The second key protection the paper addresses is the Bayh-Dole Act. That statute provides that universities and other researchers may elect to retain title to inventions developed through government funding. The statute contains certain confidentiality provisions for the protection of the intellectual property prior to and during the patenting process. Significantly, the Bayh-Dole Act contains a "precedence of chapter" section stating that the Act will take precedence over all future legislation unless the later law expressly overrides Bayh-Dole. This paper concludes that the Bayh-Dole Act, which is not mentioned in the 1998 data access law, will continue to convey the same confidentiality and intellectual property protections that were in effect prior to passage of the new data access statute.
Finally, the paper discusses an important blanket protection that the current regulatory process affords against harmful data disclosures and the other "unintended consequences" that critics of the law have envisioned. That protection is the process by which each federal agency will implement its own individually tailored conforming regulations, consistent with -- but more detailed than -- OMB's revised Circular A-110. These conforming regulations may extend, but may not restrict, the non-disclosure protections included in OMB's Circular A-110.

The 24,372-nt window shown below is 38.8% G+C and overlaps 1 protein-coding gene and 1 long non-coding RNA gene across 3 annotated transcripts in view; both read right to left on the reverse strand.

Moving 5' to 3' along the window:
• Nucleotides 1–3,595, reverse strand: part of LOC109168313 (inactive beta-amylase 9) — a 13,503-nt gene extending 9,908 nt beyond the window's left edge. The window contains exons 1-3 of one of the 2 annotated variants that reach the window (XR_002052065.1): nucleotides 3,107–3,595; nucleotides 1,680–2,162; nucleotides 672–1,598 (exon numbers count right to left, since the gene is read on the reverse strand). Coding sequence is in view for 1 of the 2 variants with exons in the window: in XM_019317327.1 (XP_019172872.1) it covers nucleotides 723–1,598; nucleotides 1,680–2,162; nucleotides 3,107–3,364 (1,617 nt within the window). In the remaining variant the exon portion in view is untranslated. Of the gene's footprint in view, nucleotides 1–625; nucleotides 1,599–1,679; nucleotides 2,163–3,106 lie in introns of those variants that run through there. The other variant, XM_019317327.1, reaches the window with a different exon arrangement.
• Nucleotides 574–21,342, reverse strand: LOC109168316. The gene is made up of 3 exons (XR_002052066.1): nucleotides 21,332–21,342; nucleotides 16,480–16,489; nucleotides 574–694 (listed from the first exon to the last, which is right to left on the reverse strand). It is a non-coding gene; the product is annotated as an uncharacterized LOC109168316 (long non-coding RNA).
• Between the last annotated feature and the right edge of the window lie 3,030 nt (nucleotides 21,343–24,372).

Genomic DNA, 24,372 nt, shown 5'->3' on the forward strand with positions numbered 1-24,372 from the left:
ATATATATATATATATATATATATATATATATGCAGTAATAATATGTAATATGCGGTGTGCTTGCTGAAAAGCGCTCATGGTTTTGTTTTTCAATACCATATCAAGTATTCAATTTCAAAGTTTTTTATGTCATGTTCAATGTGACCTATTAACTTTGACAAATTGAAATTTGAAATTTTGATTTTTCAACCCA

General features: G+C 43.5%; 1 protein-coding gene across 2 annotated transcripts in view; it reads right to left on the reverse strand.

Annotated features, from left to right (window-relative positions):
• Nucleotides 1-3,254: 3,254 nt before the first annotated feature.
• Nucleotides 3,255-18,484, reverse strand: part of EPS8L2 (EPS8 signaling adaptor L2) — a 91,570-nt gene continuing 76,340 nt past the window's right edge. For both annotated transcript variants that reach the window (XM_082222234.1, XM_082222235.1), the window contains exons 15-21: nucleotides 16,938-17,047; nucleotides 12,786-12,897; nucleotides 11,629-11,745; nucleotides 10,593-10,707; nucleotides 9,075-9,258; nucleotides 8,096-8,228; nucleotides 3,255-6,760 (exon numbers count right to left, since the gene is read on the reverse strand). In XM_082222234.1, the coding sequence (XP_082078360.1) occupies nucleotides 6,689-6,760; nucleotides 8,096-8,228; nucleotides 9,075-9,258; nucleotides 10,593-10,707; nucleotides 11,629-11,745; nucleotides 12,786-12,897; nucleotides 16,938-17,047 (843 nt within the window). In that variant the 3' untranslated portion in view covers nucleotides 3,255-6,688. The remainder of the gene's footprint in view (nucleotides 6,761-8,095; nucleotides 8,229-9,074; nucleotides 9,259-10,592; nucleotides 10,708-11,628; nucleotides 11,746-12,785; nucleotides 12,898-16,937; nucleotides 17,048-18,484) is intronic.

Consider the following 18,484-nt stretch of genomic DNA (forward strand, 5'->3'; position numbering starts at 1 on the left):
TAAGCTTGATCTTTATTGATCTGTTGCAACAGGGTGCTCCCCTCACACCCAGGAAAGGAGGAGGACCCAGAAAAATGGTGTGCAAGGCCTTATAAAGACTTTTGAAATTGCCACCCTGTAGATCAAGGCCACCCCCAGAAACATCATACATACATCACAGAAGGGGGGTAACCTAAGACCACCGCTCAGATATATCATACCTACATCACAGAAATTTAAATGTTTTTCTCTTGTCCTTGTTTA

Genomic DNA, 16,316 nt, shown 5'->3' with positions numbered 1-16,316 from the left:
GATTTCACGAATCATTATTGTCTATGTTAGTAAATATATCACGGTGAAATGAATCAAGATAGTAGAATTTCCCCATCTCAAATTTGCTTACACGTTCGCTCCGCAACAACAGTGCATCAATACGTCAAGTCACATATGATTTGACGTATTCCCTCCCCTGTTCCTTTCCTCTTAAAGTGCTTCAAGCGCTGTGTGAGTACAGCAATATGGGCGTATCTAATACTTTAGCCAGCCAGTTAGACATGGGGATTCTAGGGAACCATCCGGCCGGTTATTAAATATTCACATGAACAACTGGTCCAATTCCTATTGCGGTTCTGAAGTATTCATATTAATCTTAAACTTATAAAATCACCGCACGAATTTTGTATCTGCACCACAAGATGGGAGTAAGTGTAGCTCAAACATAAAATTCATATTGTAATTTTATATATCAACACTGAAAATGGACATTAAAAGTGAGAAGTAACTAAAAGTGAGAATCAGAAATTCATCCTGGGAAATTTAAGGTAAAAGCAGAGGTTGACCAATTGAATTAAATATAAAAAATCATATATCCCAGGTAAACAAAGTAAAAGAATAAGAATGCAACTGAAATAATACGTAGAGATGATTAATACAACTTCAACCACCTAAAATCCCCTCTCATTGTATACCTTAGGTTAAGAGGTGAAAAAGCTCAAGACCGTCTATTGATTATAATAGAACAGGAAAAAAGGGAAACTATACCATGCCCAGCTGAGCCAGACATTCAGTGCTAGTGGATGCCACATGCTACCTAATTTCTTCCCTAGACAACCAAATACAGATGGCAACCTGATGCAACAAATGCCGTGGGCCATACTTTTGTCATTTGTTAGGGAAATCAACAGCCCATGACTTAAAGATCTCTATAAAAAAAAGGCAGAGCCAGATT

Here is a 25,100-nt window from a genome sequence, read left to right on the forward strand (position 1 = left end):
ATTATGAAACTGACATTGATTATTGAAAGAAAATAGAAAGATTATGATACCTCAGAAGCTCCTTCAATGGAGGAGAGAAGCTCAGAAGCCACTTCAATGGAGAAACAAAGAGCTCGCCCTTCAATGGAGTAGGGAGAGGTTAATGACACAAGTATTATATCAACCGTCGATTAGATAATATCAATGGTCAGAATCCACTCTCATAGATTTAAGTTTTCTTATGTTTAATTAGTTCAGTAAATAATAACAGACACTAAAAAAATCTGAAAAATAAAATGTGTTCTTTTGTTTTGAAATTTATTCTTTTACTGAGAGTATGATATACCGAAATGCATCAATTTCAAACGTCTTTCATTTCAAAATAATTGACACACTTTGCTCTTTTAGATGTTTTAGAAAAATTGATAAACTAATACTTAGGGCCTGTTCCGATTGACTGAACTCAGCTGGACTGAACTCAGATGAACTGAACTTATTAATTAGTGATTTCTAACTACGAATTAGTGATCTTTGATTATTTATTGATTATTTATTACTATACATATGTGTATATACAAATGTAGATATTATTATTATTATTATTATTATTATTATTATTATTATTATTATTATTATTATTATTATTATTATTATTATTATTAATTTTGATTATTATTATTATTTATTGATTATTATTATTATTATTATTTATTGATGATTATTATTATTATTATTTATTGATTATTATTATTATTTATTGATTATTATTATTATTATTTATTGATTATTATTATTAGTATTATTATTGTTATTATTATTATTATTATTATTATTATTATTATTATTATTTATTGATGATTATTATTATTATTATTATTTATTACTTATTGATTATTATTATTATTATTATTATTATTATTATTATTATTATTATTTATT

I. FOIA -- Exemptions 3 and 4
The two exemptions under FOIA that most directly concern intellectual property rights are exemptions 3 and 4. FOIA exemption 3 excludes from disclosure matters "specifically exempted from disclosure by statute" provided that the other federal statute (a) gives an agency no discretion on the issue, or (b) establishes specific criteria for withholding or refers to particular matters which must be withheld. 5 U.S.C. § 552(b)(3). One such statute that would bar disclosure of data under FOIA exemption 3 is the Patent Act, 35 U.S.C. §§ 1-307. Patent office regulations promulgated under 35 U.S.C. § 122 explicitly grant secrecy to pending patent applications. 37 C.F.R. § 1.14a. Both the Ninth Circuit and the D.C. Circuit have held that 35 U.S.C. § 122 meets the criteria of FOIA exemption 3. Irons and Sears v. Dann, 606 F.2d 1215, 1220 (D.C. Cir. 1979), cert. denied., 444 U.S. 1075 (1980); Lee Pharmaceuticals v. Keeps, 577 F.2d 610, 615-617 (9th Cir. 1978), cert. denied, 439 U.S. 1073 (1979).
FOIA's fourth exemption states that the disclosure provisions of the FOIA statute do not apply to:
"trade secrets and commercial or financial information obtained from a person and privileged or confidential."